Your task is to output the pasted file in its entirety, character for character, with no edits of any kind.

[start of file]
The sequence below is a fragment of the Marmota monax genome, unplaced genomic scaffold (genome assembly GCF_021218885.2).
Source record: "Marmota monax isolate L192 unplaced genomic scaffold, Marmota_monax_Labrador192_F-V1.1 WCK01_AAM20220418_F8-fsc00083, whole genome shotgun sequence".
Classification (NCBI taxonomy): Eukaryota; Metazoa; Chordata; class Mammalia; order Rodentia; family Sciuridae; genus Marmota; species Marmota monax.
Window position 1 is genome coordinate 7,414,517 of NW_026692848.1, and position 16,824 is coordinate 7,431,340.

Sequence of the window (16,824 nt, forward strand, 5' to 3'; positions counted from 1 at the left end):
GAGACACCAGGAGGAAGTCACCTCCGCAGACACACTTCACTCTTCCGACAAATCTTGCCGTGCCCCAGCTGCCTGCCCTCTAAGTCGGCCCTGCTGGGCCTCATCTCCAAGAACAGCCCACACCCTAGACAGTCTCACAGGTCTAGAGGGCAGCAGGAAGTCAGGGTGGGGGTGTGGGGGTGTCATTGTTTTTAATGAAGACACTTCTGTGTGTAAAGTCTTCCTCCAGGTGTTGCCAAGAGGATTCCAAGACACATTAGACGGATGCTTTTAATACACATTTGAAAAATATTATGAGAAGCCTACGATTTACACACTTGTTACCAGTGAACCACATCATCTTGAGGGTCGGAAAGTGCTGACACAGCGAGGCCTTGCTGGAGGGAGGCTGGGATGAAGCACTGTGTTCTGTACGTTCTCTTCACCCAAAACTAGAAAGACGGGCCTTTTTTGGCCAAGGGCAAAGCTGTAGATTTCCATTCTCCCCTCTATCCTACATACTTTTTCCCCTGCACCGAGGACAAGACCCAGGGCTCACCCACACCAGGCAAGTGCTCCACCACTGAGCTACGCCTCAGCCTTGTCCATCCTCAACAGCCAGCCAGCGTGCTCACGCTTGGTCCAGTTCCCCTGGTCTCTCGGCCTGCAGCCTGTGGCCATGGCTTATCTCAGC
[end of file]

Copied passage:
The sequence below is a fragment of the Marmota monax genome, unplaced genomic scaffold (genome assembly GCF_021218885.2).
Source record: "Marmota monax isolate L192 unplaced genomic scaffold, Marmota_monax_Labrador192_F-V1.1 WCK01_AAM20220418_F8-fsc00083, whole genome shotgun sequence".
Classification (NCBI taxonomy): Eukaryota; Metazoa; Chordata; class Mammalia; order Rodentia; family Sciuridae; genus Marmota; species Marmota monax.
Window position 1 is genome coordinate 7,414,517 of NW_026692848.1, and position 16,824 is coordinate 7,431,340.

Sequence of the window (16,824 nt, forward strand, 5' to 3'; positions counted from 1 at the left end):
GAGACACCAGGAGGAAGTCACCTCCGCAGACACACTTCACTCTTCCGACAAATCTTGCCGTGCCCCAGCTGCCTGCCCTCTAAGTCGGCCCTGCTGGGCCTCATCTCCAAGAACAGCCCACACCCTAGACAGTCTCACAGGTCTAGAGGGCAGCAGGAAGTCAGGGTGGGGGTGTGGGGGTGTCATTGTTTTTAATGAAGACACTTCTGTGTGTAAAGTCTTCCTCCAGGTGTTGCCAAGAGGATTCCAAGACACATTAGACGGATGCTTTTAATACACATTTGAAAAATATTATGAGAAGCCTACGATTTACACACTTGTTACCAGTGAACCACATCATCTTGAGGGTCGGAAAGTGCTGACACAGCGAGGCCTTGCTGGAGGGAGGCTGGGATGAAGCACTGTGTTCTGTACGTTCTCTTCACCCAAAACTAGAAAGACGGGCCTTTTTTGGCCAAGGGCAAAGCTGTAGATTTCCATTCTCCCCTCTATCCTACATACTTTTTCCCCTGCACCGAGGACAAGACCCAGGGCTCACCCACACCAGGCAAGTGCTCCACCACTGAGCTACGCCTCAGCCTTGTCCATCCTCAACAGCCAGCCAGCGTGCTCACGCTTGGTCCAGTTCCCCTGGTCTCTCGGCCTGCAGCCTGTGGCCATGGCTTATCTCAGC